Randy Hanson is a second-year medical student immersed in his life of classes, study groups, and one-night stands. But that part of his life ends abruptly when he meets Jane, a gorgeous young psychology student. Soon, he has to find a way to balance the increasing demands of his medical training with his burgeoning relationship with Jane.
For all that Scrubs is about medical school, there isn’t a great deal of medicine in it. Instead, the focus is more on the toll that the time and effort involved can take on the people and their relationships. Obviously, the main one is the relationship between Randy and Jane, which is followed from first meeting to marriage, although others are given some attention as well. The progression of Randy & Jane is generally believable, with one or two hiccups along the way, although perhaps it is a little too smooth sailing.
One of the things I liked best about Scrubs is the descriptions and examinations on the personal lives of the main characters. There are problems with family; parents, siblings and in one case, children; problems with significant others, teenage angst, and as mentioned above problems with the pressures and workload involved. Most of the main & supporting characters are given very believable issues to deal with throughout the course of the novel. The book covers a span of four years or so, and during that time we see some people drop out, some people change for the better (and occasionally for the worse), and most grow into their chosen roles.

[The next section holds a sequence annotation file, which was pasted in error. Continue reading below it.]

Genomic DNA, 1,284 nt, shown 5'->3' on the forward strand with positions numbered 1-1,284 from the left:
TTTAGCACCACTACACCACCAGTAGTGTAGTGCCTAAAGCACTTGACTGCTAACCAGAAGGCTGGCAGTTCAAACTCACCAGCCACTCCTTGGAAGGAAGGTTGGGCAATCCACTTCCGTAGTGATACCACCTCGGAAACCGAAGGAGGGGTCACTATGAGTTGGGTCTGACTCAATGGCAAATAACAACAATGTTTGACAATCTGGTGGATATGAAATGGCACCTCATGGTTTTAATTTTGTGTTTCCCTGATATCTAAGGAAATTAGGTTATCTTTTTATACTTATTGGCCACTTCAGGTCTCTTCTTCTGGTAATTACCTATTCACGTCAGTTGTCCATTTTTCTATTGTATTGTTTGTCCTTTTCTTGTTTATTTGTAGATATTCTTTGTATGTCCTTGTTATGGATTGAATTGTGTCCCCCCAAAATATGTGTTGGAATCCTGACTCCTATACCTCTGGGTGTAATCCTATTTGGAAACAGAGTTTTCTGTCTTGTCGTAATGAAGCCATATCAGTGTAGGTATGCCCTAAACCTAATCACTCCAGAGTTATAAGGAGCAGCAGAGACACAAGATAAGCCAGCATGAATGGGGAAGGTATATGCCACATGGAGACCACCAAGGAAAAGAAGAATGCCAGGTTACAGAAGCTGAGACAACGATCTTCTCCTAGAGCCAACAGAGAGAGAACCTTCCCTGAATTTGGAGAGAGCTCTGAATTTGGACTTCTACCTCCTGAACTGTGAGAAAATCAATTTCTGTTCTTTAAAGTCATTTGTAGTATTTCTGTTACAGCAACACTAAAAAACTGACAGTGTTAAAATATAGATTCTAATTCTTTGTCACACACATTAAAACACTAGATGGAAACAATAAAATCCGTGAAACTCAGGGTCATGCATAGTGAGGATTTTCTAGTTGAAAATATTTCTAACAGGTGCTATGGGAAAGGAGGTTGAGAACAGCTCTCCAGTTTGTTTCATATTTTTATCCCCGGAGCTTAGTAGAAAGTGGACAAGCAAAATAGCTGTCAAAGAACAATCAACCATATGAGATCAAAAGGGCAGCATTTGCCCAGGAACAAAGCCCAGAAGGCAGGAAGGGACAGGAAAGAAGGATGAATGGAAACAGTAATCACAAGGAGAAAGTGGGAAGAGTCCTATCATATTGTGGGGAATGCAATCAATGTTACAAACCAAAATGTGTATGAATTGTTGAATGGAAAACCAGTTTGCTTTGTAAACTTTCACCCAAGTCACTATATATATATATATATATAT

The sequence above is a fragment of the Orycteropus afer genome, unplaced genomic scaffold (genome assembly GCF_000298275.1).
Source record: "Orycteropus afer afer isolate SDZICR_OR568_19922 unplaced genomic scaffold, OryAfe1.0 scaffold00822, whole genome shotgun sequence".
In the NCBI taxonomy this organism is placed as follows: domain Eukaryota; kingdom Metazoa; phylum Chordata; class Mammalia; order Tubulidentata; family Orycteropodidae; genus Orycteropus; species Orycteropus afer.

For the most part, I enjoyed Scrubs and would certainly continue with the series, projected to be 4 books, in total. It is on the longer side, and maybe the older end of YA but never seems to drag or feel like too much. If I had to find fault, I would probably say the main character, who seems just a little too good to be true. But that minor quibble aside, it’s a good involving read.